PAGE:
The children play during the day or work with the teachers in the vegetable garden. Samvel Kocharyan said that if the school had a bus or a minibus, then they could take the children out for field trips - otherwise the children practically go nowhere. Sometimes they gather their tents and go down near the river, where the school owns a small piece of land.

The boarding school needs more specialized teachers. “The teachers make 52,000 drams here, and their typical workday is eight hours, whereas school teachers make 70,000 drams working from 9 am to 1 pm. So why would anyone come to work for me? For some strange reason, when the salaries of kindergarten and school teachers went up 27%, our staff was ignored,” Kocharyan said. “Besides that, not everyone can work here. You have to be a psychologist of sorts and approach each child differently – after all, they've lived in very different conditions before coming here.”

The principal said that when Erik first came to the boarding school, they would put food on the table but he would not touch it. Then they would put a piece of bread in front of him and he would eat the whole thing and collect the crumbs as well.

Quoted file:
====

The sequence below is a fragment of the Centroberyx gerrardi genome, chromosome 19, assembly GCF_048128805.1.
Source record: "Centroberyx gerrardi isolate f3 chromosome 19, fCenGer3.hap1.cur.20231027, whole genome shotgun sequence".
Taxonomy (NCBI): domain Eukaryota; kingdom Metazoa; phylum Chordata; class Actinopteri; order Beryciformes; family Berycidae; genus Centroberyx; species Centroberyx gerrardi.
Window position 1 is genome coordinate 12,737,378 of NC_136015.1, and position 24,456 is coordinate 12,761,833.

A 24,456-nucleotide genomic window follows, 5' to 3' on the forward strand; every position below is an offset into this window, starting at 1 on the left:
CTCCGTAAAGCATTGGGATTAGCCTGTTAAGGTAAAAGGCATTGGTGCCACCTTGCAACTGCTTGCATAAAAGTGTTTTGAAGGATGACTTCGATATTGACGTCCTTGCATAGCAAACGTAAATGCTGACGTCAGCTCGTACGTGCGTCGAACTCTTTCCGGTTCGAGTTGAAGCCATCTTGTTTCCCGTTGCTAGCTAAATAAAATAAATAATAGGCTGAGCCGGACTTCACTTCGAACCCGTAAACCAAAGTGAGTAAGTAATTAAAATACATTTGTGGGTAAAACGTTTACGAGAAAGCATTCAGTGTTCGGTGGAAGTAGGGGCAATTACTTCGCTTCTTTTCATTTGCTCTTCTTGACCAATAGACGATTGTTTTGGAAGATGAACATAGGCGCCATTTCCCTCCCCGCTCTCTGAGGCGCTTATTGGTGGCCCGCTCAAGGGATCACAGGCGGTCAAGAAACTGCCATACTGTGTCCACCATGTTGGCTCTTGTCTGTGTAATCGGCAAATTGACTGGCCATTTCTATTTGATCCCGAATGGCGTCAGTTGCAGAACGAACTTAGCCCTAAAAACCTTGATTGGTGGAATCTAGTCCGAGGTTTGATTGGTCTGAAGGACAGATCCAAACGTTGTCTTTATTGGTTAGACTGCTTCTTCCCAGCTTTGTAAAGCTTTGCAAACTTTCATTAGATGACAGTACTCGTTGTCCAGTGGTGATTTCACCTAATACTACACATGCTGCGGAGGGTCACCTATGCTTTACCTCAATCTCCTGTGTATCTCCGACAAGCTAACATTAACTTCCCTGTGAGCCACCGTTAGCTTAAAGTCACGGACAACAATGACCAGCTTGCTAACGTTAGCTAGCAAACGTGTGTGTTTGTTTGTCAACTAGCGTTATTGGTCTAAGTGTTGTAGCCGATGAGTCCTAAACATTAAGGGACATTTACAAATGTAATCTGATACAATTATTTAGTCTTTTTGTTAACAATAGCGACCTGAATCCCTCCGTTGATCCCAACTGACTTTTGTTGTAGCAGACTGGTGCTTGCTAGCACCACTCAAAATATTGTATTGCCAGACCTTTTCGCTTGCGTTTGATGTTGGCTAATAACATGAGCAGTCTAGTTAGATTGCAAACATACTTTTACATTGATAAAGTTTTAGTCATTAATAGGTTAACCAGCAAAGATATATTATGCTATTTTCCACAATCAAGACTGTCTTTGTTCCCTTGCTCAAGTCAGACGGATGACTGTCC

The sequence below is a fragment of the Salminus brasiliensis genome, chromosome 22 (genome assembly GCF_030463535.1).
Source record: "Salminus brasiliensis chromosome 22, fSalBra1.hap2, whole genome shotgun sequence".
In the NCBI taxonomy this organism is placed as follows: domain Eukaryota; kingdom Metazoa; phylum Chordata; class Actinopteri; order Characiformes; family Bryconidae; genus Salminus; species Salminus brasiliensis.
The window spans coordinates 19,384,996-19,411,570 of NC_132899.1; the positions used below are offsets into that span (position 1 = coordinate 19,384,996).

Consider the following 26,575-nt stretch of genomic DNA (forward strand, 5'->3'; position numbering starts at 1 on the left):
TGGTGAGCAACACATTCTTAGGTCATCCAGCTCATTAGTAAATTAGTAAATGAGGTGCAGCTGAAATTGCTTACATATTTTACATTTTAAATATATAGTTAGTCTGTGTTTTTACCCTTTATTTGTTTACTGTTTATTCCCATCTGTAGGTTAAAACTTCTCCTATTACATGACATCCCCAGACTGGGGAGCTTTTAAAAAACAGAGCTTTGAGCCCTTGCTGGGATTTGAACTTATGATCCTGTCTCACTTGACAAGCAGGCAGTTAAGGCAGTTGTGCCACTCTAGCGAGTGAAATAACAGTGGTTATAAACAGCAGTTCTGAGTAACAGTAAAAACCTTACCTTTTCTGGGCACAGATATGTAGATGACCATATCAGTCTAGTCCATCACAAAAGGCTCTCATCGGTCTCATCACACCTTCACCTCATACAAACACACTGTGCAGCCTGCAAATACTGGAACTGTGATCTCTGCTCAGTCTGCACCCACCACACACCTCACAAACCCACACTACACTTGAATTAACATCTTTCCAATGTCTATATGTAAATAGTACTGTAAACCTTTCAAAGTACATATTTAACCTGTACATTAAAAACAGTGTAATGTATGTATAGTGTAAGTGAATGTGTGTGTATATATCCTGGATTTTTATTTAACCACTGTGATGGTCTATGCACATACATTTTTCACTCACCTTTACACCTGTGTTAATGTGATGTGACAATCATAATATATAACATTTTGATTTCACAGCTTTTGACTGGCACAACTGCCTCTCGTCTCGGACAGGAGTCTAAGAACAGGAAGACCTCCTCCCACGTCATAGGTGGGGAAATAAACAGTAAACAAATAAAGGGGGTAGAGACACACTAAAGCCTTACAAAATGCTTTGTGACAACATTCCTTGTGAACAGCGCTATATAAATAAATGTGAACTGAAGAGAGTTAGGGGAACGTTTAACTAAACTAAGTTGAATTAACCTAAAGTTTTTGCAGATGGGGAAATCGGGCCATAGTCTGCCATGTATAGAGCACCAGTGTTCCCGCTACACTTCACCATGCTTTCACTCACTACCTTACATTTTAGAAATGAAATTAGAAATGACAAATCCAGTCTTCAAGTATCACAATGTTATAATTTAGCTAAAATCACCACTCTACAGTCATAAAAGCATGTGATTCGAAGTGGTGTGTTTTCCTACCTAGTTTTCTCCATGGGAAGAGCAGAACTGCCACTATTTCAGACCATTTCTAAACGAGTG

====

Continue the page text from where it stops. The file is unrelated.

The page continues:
This meant that, at his aunt's house, each person would be given their own portion of food and that “rule” was not to be broken.

“We had a brother and sister who lived here seven years but never once ate meat. Their mother had left them in the village and gone toYerevan. The children had been cared for by their neighbor, who would feed them rats. There are children who keep pieces of bread under their pillow for the first few months. It's obvious why they do that. One has to patiently wait until they learn that they will no longer go hungry and give up those habits.”